Entitled 'Dodo and Red Parakeet', and measuring 23 x 27.5 cm, this alleged Hodges oil on academy board painting is believed to have been produced in c.1773, and is part of the Rex Nan Kivell Collection, housed at the National Library of Australia. Indeed, it was Rex Nan Kivell who provided the controversial attribution of this painting to Hodges. Yet until now, it has seemingly attracted little zoological interest, and does not even feature in acclaimed bird painter-author Errol Fuller's very comprehensive book Dodo: From Extinction to Icon (2002).

In reality, however, it deserves very serious attention, not only on account of the question mark regarding the artist responsible for its creation but also due to the parakeet that it portrays – because this remarkable bird does not appear to resemble any known species alive today or extinct in historic times.

There is no indication of whether this parakeet and the dodo were painted to the same scale, so the parakeet's absolute size cannot be estimated from the painting. Incidentally, due to its long tail I refer to it as a parakeet rather than a parrot. Moreover, although in terms of relative proportions its slender, long-tailed form also recalls that of a macaw, it lacks the distinctive match of bare facial skin characterising all of these large or very large species, and it seems to possess a crest (albeit a somewhat wispy one), which no known species of macaw does. As for its highly distinctive colour combination of bright red head, back, underparts and tail coupled with deep bronze-green wings: when added to its body shape and crest, this collectively delineates it from all other parrots on record.

Curiouser and curiouser, as Alice - who famously encountered a dodo and a parakeet when visiting Wonderland - might well have said!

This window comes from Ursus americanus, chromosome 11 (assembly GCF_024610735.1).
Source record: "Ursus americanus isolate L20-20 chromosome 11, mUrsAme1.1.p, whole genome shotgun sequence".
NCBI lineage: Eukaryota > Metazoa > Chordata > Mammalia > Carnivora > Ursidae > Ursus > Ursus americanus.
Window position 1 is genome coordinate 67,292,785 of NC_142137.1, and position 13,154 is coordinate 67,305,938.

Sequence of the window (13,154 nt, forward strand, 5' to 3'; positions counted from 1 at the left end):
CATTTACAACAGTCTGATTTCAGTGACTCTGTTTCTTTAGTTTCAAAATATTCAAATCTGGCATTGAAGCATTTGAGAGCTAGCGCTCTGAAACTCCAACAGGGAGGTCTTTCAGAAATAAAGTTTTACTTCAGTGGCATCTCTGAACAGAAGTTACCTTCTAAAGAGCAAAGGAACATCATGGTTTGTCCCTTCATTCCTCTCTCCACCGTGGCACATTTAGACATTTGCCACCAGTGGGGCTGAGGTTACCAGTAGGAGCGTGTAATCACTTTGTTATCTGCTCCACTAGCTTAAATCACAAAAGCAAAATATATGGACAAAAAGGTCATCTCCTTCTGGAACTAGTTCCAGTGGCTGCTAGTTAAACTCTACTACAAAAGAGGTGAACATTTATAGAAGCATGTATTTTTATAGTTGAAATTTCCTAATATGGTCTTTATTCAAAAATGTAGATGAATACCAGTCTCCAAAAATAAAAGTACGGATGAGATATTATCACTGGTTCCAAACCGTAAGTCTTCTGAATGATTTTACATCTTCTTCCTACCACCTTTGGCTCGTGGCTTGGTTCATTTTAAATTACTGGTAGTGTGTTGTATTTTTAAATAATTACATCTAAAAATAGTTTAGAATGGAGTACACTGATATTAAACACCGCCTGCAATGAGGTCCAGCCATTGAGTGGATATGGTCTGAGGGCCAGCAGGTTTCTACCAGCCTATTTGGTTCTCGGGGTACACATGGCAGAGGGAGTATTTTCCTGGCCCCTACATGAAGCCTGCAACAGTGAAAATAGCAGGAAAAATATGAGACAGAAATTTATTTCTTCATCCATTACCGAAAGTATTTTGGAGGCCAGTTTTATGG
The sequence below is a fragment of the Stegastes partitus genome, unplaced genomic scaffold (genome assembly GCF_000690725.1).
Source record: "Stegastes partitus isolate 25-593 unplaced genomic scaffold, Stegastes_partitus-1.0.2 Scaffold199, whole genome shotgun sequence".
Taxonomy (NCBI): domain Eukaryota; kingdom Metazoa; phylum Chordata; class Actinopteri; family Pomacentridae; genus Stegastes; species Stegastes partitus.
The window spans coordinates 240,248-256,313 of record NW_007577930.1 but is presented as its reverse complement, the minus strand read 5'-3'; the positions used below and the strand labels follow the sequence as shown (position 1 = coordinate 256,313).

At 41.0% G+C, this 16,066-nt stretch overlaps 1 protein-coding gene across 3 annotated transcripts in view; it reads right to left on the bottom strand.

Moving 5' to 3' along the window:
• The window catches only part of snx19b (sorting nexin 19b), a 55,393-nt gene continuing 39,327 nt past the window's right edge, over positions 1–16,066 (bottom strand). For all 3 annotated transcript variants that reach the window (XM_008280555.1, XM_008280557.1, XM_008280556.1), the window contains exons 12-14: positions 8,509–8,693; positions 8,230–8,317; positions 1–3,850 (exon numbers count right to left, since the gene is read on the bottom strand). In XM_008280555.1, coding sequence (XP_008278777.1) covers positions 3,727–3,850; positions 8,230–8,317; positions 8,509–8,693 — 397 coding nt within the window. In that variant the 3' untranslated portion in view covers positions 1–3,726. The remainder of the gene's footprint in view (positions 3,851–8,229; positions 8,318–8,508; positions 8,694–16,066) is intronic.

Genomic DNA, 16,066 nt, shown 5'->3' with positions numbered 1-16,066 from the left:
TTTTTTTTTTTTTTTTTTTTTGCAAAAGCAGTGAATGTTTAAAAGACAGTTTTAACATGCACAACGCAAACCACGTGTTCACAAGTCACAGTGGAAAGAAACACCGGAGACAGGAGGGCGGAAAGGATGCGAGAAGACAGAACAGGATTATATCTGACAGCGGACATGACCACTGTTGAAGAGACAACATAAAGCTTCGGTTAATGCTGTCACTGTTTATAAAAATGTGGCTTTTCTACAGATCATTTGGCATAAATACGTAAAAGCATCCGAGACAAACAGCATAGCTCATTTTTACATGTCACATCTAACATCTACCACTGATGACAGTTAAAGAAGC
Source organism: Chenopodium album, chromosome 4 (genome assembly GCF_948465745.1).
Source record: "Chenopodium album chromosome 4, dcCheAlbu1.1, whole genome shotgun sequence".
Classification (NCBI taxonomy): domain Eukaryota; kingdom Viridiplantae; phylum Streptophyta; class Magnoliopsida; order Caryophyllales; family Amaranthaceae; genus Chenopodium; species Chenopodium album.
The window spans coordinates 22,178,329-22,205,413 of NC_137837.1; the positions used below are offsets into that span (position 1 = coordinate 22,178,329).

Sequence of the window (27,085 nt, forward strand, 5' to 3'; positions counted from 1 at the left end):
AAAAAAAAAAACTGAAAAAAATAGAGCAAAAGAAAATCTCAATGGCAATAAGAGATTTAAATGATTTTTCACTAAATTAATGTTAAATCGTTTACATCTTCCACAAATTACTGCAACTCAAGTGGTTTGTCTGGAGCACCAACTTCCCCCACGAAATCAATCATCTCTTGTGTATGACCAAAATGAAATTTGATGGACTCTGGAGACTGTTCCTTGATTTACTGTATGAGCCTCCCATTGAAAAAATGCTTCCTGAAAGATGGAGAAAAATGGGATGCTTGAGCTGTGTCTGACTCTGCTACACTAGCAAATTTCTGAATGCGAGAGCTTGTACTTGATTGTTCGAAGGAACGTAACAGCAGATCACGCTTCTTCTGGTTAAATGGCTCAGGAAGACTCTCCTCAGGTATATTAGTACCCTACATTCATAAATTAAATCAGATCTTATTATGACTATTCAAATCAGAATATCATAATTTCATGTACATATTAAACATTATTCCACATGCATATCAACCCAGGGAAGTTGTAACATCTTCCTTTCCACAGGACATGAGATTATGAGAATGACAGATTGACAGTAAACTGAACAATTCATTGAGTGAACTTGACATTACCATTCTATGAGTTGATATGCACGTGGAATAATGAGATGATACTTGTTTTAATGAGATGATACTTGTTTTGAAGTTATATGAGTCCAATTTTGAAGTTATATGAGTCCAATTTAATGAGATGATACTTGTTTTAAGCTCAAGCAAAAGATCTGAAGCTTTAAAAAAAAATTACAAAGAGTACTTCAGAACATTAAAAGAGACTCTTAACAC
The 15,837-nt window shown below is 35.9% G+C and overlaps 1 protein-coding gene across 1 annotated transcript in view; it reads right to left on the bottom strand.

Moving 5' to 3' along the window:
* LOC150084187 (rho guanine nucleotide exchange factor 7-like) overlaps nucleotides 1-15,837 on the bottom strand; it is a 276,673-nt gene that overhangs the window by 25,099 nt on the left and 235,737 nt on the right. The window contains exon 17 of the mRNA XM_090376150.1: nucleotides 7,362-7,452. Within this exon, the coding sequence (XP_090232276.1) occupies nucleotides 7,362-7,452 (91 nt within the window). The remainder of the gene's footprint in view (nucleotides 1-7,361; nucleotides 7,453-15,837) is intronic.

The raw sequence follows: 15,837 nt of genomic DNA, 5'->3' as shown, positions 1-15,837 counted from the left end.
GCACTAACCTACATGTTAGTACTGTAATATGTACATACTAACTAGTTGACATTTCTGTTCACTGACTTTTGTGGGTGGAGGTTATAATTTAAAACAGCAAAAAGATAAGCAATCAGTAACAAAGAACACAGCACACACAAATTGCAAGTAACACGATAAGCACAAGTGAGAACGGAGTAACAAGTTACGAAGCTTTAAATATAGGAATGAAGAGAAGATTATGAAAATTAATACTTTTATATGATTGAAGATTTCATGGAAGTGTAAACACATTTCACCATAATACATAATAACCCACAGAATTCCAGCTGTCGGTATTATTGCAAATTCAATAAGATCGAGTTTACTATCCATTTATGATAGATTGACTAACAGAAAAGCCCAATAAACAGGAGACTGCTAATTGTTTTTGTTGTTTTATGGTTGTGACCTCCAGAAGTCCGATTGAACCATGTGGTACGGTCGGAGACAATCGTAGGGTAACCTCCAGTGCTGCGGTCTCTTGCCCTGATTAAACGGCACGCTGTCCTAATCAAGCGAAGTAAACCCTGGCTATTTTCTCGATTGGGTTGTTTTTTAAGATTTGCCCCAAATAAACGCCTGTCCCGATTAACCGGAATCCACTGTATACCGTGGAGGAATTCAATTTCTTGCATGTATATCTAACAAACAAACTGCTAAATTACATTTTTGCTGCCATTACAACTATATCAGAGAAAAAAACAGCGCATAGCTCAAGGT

Sir Arthur Tenniel's famous illustration of Alice and the dodo (with the parakeet among the crowd of animals in the background); incidentally, Tenniel's dodo also seems to have been inspired by Savery's version

So what exactly is the alleged Hodges painting's mystifying crested red parakeet (is it even real, or just an invention of the artist?), where did it originate, and where did whoever the painting's artist is see it? So far, I have been unable to answer any of these telling questions – which is where, gentle readers, you come in!

If any of you have information relating to this intriguing painting, the identity of its artist, or, in particular, the enigmatic parakeet depicted in it, I would very greatly welcome any details that you could post here on ShukerNature or on my Facebook wall, or could email to me at karlshuker@aol.com – many thanks indeed!

UPDATE - 25 October 2011

After posting the above account on ShukerNature four days ago, I contacted two dodo authorities for their opinions concerning the alleged Hodges painting and, in particular, the enigmatic red parakeet depicted in it. One of these authorities was the afore-mentioned dodo author Errol Fuller, who emailed me his thoughts just a few hours after my blog post had appeared, and also kindly gave me permission to quote them. So here they are: